So much has been written on Fences. And small wonder. Five Tonys, five Drama Desk awards, the Pulitzer prize in its 1987 premier, then ten Tonys and four Drama Desk Awards in its 2010 revival. Its film adaptation earned four Oscar nominations and two Golden Globes nominations. A huge success by all measures and so many wonderful reviews, and academic articles.
We are not professional critics. We just like a good production, a good story, a good evening spent at the theater. Fences scores on all three.
It was my good fortune to catch the James Earl Jones – led performance on Broadway in late 1987. I missed the revival in 2010, but caught the film adaptation a couple of years ago.
OK, let’s take the plunge.
Our discussions of the five plays so far cause me to focus in the first instance on family relationships. Here we have the Troy-Bono relationship, the father-son relationships, the Troy-Rose marriage dynamic, the Troy-Gabriel relationship. These relationships all involve Troy, the flawed Greek god of the play. These relationships are all worthy of note.
Troy and Bono go back to the time they shared in prison. They work together on the garbage truck. They are best friends and they are both comfortable in expressing their affection for one another. When Bono sees Troy headed for trouble with his “side chick,” Bono calls him out on it and reminds him of his obligation to his wife. Troy accepts the warning advice in good spirit (but does nothing about it). Bono is a friend to Troy until the end, arranging the pall bearers for Troy’s funeral, even though they become somewhat distant after Troy’s transgression with Alberta and the birth of Raynell.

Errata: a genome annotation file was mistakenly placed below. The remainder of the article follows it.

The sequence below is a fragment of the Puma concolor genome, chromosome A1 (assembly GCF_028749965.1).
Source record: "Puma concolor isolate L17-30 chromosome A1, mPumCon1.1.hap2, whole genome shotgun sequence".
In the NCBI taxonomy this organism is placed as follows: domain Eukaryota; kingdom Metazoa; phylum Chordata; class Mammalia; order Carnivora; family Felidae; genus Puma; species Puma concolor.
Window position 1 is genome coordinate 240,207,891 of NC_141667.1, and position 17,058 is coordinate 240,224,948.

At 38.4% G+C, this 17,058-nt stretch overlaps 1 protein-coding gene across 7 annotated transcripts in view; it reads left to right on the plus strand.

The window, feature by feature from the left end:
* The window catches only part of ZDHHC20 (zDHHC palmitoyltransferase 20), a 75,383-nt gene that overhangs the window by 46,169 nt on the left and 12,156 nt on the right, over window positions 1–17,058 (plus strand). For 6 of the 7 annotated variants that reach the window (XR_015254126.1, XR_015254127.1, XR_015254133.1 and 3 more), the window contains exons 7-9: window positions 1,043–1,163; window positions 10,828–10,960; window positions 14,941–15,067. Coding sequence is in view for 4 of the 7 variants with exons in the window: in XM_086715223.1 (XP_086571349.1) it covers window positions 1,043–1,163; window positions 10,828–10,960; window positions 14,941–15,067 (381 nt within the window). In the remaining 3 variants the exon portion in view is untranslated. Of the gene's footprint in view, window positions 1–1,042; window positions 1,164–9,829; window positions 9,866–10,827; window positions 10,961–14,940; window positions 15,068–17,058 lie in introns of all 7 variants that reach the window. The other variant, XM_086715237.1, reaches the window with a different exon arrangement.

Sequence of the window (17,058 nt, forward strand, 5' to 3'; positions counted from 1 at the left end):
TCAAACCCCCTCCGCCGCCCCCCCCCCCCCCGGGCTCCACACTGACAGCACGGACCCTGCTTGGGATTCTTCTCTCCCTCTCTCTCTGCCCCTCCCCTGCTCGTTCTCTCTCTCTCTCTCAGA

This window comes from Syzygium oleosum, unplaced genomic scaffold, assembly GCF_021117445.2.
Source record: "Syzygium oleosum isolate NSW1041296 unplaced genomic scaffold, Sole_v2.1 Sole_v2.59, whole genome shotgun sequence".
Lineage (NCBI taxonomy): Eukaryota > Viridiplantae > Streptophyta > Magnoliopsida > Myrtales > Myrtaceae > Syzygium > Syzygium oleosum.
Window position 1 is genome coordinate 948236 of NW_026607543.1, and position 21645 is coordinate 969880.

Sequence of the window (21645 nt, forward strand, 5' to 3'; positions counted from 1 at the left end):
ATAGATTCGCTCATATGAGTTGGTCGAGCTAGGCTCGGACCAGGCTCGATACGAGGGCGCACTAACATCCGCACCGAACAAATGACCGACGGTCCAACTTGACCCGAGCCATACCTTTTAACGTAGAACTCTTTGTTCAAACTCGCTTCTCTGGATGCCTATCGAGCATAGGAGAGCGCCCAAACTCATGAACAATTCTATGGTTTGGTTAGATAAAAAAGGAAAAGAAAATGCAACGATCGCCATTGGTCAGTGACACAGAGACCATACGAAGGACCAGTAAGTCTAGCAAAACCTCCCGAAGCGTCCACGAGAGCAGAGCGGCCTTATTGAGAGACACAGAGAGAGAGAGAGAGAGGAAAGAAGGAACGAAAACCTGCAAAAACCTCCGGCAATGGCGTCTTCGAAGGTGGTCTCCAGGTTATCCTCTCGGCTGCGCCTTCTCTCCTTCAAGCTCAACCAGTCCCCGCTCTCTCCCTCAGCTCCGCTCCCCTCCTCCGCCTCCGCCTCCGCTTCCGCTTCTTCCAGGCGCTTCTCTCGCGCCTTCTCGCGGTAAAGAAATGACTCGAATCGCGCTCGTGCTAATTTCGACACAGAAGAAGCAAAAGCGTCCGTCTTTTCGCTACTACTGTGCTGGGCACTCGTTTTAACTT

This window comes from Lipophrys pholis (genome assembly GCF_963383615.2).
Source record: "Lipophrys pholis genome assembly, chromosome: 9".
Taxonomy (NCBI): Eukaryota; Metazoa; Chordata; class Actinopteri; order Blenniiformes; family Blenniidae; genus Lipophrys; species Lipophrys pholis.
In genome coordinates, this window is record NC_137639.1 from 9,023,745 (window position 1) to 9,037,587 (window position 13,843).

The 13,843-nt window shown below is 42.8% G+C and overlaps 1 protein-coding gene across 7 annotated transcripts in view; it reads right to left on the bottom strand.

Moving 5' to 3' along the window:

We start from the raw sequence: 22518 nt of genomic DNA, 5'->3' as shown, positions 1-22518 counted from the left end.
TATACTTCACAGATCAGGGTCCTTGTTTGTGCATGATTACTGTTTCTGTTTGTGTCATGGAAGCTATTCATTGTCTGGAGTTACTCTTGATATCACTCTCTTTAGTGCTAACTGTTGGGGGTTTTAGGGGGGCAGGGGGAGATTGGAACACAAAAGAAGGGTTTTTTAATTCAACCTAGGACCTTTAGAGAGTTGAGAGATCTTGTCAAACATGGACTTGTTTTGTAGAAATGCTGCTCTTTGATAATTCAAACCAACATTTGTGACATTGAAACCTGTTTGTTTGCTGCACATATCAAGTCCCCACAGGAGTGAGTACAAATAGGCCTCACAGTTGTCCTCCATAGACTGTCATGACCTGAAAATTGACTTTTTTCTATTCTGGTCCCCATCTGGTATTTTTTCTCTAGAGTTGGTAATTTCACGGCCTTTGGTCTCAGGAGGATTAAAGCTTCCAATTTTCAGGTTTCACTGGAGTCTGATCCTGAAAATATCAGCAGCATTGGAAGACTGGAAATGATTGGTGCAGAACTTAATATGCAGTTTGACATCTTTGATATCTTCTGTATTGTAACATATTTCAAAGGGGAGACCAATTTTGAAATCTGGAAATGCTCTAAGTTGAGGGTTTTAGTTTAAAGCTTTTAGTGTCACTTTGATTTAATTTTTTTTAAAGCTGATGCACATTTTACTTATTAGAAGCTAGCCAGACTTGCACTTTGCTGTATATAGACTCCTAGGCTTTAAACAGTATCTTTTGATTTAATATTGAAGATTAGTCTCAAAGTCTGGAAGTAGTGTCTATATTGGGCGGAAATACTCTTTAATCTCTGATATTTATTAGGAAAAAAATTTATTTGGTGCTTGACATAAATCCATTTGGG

There are two father-son relationships, both complex and complicated. Troy’s oldest son, Lyons, comes around on payday to hit his father up for loans. Troy was in prison during Lyon’s upbringing and may feel a twinge of guilt about not being around. Lyons styles himself a musician, but he is not all that good at it, at least not good enough to make a living. So he bums money from his now-present father.
Troy’s youngest son, Cory, is a high schooler who wants to go to college on a football scholarship. Of course, Troy discourages his efforts because Troy thinks he got a raw deal in baseball, failing because of his age to make the transition fron the Negro League to the Majors. Troy blames race discrimination and wants to shield Cory from a similar disappointment. Cory tells his father things have changed (and they have) and he wants to be able to take advantage of new opportunities. Cory also wants his dad to buy a television for the family on credit. Cory wants to move into the modern world while Troy lives with excuses.
Troy and Rose. Troy is unfaithful to his wife. He comes up with a tightly woven explanation but it doesn’t carry water and it doesn’t pass the smell test. It stinks to high heaven. Rose is faithful to Troy, even after she realizes that he is not everything she had hoped he would be in a husband. She makes the best of a flawed situation.
Yet, many people sympathize with Troy in the end. “At least he stayed around and tried to do right,” folks say. “He wasn’t absent like Wilson’s own dad was,” they rationalize. “He did the best he could with limited means and a harsh external racist environment,” some might inveigh. We even transfer our sympathy to Denzel Washington at the Oscars ceremony as he gets passed over for Best Actor and for the film as Best Film because in our minds, Denzel has become Troy Maxson, the actor has become the character, and we see him there, flawed but somehow redeemable.
That, my friends is the power of great writing (and great acting). “It is in the nature of great acting, Shaw said, that we are not to see this woman as Ophelia, but Ophelia as this woman.”
OK. We’ll save the Troy-Gabriel relationship and all rest for our discussion.
Notes from Session #1: https://augustwilsonstudygroup.wordpress.com/2018/03/24/some-takeaway-notes-from-fences/
Notes from Session #2: https://augustwilsonstudygroup.wordpress.com/2018/10/08/notes-on-week-4-fences/
Carole Horn’s notes are amazing! https://augustwilsonstudygroup.wordpress.com/2018/10/10/carole-horns-notes-on-fences-olli-au10-11-2018/